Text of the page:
Gadsby, who rose to prominence when Nanette made a splash around the world on the streaming service last year, told Rolling Stone that performing the stand-up special was “excruciating.” During the show, she addresses past abuse twice—and as someone on the autism spectrum, recounting painful experiences is traumatic for her.
“When I think about things, I see them,” Gadsby explained. “Nanette was excruciating to perform. It nearly killed me.”
She added that she felt like she was taking a risk every time she went on stage, since the show deals with heavy subject matter: “That tension in the room, there’s no guarantee that I can hold it. There’s a fear every time I go onstage. Every show was alive and dangerous.”
Worse, Gadsby said when she gets recognized on the street, other survivors of abuse attempt to “trauma-bond” with her. “It’s not a lighthearted ‘Can I have a selfie?’ ” she said. “It’s like, ‘Hey, hi, I’ve [also] been abused. Can I have a selfie?’”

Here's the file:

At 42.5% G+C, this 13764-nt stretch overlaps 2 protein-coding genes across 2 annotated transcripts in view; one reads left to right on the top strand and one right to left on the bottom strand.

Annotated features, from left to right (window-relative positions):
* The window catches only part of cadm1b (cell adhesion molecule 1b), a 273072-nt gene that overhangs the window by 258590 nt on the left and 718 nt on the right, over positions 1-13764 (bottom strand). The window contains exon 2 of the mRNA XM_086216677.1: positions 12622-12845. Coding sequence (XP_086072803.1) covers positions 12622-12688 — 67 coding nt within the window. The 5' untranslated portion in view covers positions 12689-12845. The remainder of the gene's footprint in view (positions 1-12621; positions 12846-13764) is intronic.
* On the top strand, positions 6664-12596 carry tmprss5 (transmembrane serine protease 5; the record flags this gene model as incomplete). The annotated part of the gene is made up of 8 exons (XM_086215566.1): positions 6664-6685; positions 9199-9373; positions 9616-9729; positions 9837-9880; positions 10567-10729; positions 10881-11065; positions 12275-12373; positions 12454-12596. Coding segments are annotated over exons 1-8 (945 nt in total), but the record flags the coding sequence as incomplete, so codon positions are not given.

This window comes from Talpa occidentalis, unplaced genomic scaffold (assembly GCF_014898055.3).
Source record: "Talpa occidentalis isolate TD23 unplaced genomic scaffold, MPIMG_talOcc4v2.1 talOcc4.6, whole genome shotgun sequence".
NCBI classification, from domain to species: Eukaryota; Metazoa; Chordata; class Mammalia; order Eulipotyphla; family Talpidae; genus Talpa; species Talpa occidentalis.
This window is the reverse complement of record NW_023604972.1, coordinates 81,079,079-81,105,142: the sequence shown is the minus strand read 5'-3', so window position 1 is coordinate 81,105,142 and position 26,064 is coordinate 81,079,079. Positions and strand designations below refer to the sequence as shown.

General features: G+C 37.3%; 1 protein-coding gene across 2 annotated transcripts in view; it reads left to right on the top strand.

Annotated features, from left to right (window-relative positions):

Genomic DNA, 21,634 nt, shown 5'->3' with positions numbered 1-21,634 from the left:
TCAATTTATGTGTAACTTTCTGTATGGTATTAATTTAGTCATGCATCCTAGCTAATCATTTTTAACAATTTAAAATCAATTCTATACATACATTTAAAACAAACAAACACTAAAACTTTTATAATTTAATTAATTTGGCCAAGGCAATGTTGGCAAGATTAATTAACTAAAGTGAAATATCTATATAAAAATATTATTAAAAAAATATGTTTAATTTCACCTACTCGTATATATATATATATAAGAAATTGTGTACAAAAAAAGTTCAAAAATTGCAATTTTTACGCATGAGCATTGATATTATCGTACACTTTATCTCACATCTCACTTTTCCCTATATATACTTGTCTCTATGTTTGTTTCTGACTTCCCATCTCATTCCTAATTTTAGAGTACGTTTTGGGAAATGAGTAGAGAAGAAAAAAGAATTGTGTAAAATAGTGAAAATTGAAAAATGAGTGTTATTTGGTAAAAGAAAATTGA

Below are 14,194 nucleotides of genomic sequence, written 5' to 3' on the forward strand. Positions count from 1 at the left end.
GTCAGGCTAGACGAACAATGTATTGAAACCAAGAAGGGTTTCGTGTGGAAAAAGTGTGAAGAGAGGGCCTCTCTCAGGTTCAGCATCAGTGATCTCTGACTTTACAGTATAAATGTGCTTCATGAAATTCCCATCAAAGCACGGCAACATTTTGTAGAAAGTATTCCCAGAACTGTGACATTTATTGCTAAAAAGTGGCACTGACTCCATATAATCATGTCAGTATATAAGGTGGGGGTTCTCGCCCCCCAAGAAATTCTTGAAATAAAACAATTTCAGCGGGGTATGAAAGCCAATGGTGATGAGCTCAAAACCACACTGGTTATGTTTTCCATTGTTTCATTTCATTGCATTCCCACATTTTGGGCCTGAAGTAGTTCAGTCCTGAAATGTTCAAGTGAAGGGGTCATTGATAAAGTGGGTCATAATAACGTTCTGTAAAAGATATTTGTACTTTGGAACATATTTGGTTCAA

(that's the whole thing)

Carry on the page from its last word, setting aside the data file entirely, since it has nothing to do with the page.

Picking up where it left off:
Despite her nervousness about the show, Gadsby made a name for herself with Nanette. The show put the queer comedian, who hails from Australia, on comedy lovers’ radars internationally. It also scored her a book deal for a memoir with Australian publisher Allen & Unwin.
Still, Gadsby insists she had no idea Nanette would be such a hit. In fact, she was so sure it would flop that she asked her brother for a back-up gig at his produce store. “I was prepared to be poor,” she confessed. “That was incredibly freeing. If you care more about your reputation [than about telling your story], then you’re not really speaking the truth.”
Read the full interview at Rolling Stone.